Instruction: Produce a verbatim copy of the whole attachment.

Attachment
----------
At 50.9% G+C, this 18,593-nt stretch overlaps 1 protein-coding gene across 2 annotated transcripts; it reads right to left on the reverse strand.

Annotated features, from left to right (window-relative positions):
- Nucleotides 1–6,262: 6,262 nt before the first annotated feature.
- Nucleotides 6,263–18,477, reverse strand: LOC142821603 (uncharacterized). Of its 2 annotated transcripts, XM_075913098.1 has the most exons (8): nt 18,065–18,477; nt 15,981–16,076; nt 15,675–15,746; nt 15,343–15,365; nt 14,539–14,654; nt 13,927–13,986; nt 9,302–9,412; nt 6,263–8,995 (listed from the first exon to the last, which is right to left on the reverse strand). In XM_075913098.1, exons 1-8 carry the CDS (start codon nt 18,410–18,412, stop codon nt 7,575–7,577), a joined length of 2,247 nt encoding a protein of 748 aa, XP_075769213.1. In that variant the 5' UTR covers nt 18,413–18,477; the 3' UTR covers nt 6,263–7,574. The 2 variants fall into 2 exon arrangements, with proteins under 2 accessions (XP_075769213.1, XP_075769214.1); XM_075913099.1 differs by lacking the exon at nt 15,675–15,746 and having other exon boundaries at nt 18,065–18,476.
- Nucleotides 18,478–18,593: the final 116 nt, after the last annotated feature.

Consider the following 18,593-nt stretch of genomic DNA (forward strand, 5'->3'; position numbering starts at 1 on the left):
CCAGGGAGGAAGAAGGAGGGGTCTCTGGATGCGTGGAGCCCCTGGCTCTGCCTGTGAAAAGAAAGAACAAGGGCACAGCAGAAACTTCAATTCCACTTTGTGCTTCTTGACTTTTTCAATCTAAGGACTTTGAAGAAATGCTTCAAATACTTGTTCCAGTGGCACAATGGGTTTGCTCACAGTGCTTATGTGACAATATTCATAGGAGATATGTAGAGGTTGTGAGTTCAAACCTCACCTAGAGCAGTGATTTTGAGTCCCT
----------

At 50.9% G+C, this 18,593-nt stretch overlaps 1 protein-coding gene across 2 annotated transcripts; it reads right to left on the reverse strand.

Annotated features, from left to right (window-relative positions):
- Nucleotides 1–6,262: 6,262 nt before the first annotated feature.
- Nucleotides 6,263–18,477, reverse strand: LOC142821603 (uncharacterized). Of its 2 annotated transcripts, XM_075913098.1 has the most exons (8): nt 18,065–18,477; nt 15,981–16,076; nt 15,675–15,746; nt 15,343–15,365; nt 14,539–14,654; nt 13,927–13,986; nt 9,302–9,412; nt 6,263–8,995 (listed from the first exon to the last, which is right to left on the reverse strand). In XM_075913098.1, exons 1-8 carry the CDS (start codon nt 18,410–18,412, stop codon nt 7,575–7,577), a joined length of 2,247 nt encoding a protein of 748 aa, XP_075769213.1. In that variant the 5' UTR covers nt 18,413–18,477; the 3' UTR covers nt 6,263–7,574. The 2 variants fall into 2 exon arrangements, with proteins under 2 accessions (XP_075769213.1, XP_075769214.1); XM_075913099.1 differs by lacking the exon at nt 15,675–15,746 and having other exon boundaries at nt 18,065–18,476.
- Nucleotides 18,478–18,593: the final 116 nt, after the last annotated feature.

Consider the following 18,593-nt stretch of genomic DNA (forward strand, 5'->3'; position numbering starts at 1 on the left):
CCAGGGAGGAAGAAGGAGGGGTCTCTGGATGCGTGGAGCCCCTGGCTCTGCCTGTGAAAAGAAAGAACAAGGGCACAGCAGAAACTTCAATTCCACTTTGTGCTTCTTGACTTTTTCAATCTAAGGACTTTGAAGAAATGCTTCAAATACTTGTTCCAGTGGCACAATGGGTTTGCTCACAGTGCTTATGTGACAATATTCATAGGAGATATGTAGAGGTTGTGAGTTCAAACCTCACCTAGAGCAGTGATTTTGAGTCCCT